I had the recent pleasure of seeing Max McLean's deliciously wicked portrayal of Screwtape in The Screwtape Letters currently playing at the Westside Theater in New York City. By employing some sound and lighting effects, this production gave a contemporary spin on C.S. Lewis' classic tale of a quest to slowly guide a man into hell.
Certain moments in our nation's history have consistently opened the door for the least civil voices to enact evil through civil policy: think the institution of race-based U.S. slavery, the Indian removals, Jim Crow laws, legalized segregation, the federal protection of lynching mobs, and, don't forget, the Japanese internment camps, among others.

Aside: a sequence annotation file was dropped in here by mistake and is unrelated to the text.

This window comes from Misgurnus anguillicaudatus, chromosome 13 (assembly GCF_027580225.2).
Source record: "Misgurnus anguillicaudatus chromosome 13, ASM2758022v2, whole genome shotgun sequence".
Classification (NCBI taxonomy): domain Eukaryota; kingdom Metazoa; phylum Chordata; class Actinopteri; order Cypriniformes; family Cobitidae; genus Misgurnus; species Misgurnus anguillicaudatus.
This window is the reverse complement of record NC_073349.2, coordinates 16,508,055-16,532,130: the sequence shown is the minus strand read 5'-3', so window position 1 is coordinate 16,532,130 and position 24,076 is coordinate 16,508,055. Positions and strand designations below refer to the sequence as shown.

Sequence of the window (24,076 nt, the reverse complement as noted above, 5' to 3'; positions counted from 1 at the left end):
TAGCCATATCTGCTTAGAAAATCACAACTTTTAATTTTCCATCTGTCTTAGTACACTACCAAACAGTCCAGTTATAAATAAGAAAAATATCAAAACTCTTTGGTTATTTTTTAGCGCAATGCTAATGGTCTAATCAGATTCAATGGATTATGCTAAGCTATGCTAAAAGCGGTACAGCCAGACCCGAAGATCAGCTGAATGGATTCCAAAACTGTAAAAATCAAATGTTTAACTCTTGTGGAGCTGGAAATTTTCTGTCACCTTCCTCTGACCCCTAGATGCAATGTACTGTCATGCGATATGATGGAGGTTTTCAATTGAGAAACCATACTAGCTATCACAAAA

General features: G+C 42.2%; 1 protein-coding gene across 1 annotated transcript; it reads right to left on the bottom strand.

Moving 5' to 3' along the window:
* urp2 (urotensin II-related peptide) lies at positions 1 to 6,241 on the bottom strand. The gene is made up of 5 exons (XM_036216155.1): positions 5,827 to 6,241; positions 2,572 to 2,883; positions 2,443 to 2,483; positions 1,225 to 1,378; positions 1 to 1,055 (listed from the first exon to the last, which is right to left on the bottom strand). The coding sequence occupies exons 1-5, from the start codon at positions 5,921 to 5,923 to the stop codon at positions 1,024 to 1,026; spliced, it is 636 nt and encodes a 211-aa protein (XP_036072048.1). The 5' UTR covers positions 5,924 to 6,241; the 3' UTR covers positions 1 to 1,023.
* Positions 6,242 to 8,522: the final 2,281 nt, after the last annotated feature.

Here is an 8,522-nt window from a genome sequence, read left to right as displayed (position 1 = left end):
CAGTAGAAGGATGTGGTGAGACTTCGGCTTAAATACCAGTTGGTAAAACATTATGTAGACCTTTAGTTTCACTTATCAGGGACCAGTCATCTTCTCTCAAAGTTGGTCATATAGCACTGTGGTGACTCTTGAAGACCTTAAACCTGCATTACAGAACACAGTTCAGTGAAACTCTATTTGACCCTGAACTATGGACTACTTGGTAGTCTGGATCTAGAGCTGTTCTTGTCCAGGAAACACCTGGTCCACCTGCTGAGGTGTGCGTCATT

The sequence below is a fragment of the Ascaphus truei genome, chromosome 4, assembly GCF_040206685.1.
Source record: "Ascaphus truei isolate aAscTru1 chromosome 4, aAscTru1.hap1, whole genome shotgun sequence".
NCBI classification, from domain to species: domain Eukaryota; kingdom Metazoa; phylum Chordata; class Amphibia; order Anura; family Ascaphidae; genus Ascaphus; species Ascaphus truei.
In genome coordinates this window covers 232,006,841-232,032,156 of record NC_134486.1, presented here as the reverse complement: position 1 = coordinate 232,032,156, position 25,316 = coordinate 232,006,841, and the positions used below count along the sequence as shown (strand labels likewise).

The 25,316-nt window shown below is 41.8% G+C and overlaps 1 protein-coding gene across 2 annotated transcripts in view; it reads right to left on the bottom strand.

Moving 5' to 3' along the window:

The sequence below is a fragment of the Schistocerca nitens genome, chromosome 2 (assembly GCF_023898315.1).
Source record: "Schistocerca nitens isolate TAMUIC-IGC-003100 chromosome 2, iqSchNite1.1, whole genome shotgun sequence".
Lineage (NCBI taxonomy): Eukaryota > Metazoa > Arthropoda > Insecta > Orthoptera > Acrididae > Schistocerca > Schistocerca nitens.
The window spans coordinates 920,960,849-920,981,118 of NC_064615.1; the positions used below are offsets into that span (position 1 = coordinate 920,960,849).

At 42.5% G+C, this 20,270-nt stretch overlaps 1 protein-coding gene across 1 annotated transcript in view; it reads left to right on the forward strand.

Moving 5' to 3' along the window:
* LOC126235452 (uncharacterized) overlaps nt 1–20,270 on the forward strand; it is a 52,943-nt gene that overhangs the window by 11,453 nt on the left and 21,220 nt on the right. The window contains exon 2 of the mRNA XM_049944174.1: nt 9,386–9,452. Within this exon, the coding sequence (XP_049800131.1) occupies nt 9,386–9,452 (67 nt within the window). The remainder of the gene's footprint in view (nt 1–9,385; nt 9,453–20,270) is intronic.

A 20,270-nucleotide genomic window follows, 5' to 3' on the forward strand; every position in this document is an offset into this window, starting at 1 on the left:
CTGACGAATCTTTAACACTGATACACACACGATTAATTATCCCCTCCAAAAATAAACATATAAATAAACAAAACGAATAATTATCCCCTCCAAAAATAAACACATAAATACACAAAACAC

Recently, Wikileaks, an online whistleblower site, released a video which was dubbed "Collateral Murder." I write as a former member of the Infantry c
The Catholic church is reeling from the several sexual abuse allegations that have come to light over the past three months. Downplaying the severity of this scandal will only further damage the already beleaguered church's image and credibility. Many in the media blame Pope Benedict XVI for the mismanagement of the sexual abuse crisis.
I recently viewed an episode of Gangland on The History Channel. This particular show, which documents the rise of the younger members of the Imperial Klan of America (or KKK), really roused my anger. I thought, "How could people be so ignorant and foolish?" Can't they just accept that the United States has always been an ethnically, religiously, and ideologically diverse country?
I've been told that I am obviously not a Christian because I watch movies. Because I believe women can be pastors. Because I don't take Mass in a Catholic church. Because I've read Brian McLaren and N.T. Wright. Because I voted for Obama. Because I am not a Calvinist.